5. 54 sets out the procedure at a special case hearing. Reg 54(5) provides that no witnesses, other than the officer concerned, shall give evidence.  Reg. 54(13) provides that the person or persons conducting the special case hearing shall review the facts of the case and decide whether or not the conduct of the officer concerned amounts to gross misconduct.  Reg 54(14) provides that the person or persons conducting the special case hearing shall not find that the conduct of the officer concerned amounts to gross misconduct unless (a) he is or they are satisfied on the balance of probabilities that this is the case; or (b) the officer concerned admits it is the case.
  6. The 2008 Rules deal with, among other things, appeals to the PAT against findings of misconduct or gross misconduct at a misconduct hearing under Part 4 or a special case hearing under Part 5 and disciplinary action imposed in consequence of that finding. Rule 4(4) of the 2008 Rules (“Rule 4(4)”) sets out the permissible grounds of appeal, as follows:

“(a) that the finding or disciplinary action imposed was unreasonable; or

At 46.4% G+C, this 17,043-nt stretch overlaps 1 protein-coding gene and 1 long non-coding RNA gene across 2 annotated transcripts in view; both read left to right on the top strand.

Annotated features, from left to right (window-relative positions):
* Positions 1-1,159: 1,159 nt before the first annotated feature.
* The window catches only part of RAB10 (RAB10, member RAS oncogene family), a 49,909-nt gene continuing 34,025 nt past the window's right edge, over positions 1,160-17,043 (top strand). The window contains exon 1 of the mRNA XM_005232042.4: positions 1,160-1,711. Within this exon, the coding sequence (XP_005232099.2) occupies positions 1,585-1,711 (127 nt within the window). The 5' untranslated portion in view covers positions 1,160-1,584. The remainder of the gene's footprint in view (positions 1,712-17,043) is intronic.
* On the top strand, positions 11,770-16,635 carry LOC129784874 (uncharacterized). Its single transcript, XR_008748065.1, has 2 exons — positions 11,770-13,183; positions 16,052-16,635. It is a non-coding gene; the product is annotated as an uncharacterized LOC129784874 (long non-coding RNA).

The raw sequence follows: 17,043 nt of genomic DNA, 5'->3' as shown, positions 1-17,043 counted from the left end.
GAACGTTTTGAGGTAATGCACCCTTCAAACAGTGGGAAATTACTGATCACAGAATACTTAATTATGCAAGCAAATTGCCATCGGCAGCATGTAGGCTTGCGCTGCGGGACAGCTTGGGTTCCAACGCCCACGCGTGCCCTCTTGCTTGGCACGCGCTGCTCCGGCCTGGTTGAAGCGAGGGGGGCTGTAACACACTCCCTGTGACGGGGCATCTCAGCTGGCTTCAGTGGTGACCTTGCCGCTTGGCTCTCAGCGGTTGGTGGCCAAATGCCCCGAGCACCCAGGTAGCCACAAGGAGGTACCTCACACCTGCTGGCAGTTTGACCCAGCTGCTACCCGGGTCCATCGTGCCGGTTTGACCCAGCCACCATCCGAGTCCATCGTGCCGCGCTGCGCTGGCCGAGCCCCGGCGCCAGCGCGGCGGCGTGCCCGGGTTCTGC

(b) that there is evidence that could not reasonably have been considered at the original hearing which could have materially affected the finding or decision on disciplinary action; or

(c) that there was a breach of the procedures set out in the Conduct Regulations, the Police (Complaints and Misconduct) Regulations 2004, Schedule 3 to the Police Reform Act 2002 or other unfairness which could have materially affected the finding or decision on disciplinary action.”

  1. Rule 22 is, so far as relevant, as follows:

“(1) The tribunal shall determine whether the ground or grounds of appeal on which the appellant relies have been made out.

(2) Where the tribunal determines that a ground of appeal under rule 4(4)(b) …  has been made out, the tribunal may set aside the relevant decision and remit the matter to be decided again in accordance with the relevant provisions of the Conduct Regulations …